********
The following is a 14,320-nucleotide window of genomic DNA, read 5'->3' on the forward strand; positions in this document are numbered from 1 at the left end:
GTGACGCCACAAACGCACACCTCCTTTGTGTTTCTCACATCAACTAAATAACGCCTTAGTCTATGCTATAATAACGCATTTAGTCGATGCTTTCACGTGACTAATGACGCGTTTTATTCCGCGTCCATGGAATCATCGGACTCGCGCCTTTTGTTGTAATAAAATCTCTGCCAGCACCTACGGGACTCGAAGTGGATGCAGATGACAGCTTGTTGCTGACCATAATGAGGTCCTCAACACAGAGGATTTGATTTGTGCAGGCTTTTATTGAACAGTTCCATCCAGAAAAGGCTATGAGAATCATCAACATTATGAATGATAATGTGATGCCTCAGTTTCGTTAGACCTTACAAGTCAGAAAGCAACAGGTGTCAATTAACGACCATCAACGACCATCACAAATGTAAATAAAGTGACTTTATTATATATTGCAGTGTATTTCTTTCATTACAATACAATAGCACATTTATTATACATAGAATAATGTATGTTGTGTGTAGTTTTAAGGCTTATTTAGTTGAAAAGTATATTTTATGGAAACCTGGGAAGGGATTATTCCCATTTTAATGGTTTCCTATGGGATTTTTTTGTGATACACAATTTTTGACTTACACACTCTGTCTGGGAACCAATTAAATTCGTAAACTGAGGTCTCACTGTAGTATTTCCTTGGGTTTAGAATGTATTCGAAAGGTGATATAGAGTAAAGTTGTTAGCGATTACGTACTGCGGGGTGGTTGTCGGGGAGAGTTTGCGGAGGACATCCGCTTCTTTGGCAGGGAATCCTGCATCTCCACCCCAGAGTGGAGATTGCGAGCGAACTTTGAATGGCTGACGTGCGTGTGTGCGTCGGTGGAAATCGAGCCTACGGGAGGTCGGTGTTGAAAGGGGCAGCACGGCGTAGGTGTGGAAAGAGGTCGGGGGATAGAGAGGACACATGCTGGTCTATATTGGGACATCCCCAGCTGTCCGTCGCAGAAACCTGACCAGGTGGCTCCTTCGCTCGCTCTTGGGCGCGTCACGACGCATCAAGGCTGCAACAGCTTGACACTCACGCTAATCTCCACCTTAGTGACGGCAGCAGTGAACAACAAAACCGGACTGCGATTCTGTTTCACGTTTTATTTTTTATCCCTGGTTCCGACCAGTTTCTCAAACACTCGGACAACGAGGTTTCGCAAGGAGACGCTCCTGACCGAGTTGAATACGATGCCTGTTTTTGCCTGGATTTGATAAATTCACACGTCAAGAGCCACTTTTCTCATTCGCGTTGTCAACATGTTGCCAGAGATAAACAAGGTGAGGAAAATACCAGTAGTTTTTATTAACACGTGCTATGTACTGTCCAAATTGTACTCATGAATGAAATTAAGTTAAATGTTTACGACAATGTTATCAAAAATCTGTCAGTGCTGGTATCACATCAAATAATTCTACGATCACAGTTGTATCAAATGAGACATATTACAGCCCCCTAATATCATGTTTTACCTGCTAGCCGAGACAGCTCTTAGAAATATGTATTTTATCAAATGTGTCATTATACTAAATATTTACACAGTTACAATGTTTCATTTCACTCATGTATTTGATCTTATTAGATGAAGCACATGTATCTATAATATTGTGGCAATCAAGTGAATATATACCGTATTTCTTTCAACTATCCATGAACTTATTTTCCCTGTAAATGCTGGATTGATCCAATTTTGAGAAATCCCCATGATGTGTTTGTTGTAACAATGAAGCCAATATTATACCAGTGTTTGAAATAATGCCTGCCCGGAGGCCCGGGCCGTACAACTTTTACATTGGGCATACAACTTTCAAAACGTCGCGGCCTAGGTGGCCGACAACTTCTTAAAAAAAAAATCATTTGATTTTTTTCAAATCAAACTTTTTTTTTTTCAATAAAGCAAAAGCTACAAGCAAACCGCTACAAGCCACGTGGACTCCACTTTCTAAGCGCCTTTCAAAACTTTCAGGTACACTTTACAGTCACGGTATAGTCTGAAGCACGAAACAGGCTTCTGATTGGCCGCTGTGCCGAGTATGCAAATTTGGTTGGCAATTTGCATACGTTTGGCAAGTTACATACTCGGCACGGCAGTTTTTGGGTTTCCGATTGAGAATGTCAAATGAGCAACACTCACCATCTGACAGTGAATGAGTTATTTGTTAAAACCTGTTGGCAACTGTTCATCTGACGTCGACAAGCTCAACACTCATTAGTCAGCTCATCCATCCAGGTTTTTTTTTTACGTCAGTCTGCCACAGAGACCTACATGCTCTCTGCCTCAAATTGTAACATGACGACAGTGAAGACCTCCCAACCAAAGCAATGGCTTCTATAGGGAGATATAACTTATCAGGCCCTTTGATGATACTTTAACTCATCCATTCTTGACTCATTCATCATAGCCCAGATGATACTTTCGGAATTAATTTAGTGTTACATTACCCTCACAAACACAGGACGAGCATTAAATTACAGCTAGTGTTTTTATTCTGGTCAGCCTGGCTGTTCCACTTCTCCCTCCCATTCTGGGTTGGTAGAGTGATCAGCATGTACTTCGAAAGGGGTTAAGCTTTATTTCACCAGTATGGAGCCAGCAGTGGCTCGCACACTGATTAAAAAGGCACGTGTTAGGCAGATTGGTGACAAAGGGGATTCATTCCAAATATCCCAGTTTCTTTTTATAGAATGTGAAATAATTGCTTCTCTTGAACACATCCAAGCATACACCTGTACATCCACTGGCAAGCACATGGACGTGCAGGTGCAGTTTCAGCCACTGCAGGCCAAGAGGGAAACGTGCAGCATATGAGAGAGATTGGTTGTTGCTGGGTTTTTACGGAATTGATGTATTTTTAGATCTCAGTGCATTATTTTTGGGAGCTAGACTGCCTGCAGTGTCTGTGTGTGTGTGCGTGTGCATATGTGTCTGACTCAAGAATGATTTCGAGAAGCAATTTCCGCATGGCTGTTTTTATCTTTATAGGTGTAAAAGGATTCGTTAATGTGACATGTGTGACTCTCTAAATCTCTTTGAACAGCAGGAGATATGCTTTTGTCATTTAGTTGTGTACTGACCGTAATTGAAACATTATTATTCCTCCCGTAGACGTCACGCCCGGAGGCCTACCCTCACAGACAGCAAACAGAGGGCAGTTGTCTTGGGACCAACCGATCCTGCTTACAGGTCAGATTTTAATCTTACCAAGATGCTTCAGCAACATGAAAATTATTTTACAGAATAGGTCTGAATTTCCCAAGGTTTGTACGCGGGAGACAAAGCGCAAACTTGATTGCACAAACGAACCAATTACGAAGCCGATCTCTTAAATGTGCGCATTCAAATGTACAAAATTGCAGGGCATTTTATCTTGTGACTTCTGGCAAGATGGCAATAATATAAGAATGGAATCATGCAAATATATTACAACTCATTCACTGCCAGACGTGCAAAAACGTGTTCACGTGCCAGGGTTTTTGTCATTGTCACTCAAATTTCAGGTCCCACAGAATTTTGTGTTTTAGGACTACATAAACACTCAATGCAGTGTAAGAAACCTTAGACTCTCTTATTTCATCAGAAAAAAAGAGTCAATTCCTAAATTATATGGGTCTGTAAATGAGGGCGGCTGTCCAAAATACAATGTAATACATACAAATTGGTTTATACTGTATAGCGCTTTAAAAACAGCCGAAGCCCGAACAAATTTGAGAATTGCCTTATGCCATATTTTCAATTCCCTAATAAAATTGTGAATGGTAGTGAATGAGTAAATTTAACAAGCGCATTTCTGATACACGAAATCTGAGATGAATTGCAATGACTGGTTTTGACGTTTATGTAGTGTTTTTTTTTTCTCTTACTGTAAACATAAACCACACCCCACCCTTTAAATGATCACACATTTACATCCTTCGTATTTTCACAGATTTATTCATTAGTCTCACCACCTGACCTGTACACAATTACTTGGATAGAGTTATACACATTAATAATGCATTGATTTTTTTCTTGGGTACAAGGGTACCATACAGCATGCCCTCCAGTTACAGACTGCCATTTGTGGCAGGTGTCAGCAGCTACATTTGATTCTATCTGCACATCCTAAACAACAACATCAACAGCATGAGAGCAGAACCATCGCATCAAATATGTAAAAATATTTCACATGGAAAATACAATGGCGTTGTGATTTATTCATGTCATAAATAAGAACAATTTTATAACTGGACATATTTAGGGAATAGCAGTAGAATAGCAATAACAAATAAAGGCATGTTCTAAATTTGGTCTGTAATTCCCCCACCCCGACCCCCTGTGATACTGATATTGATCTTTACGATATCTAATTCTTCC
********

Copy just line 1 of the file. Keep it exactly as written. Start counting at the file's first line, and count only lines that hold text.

The following is a 14,320-nucleotide window of genomic DNA, read 5'->3' on the forward strand; positions in this document are numbered from 1 at the left end: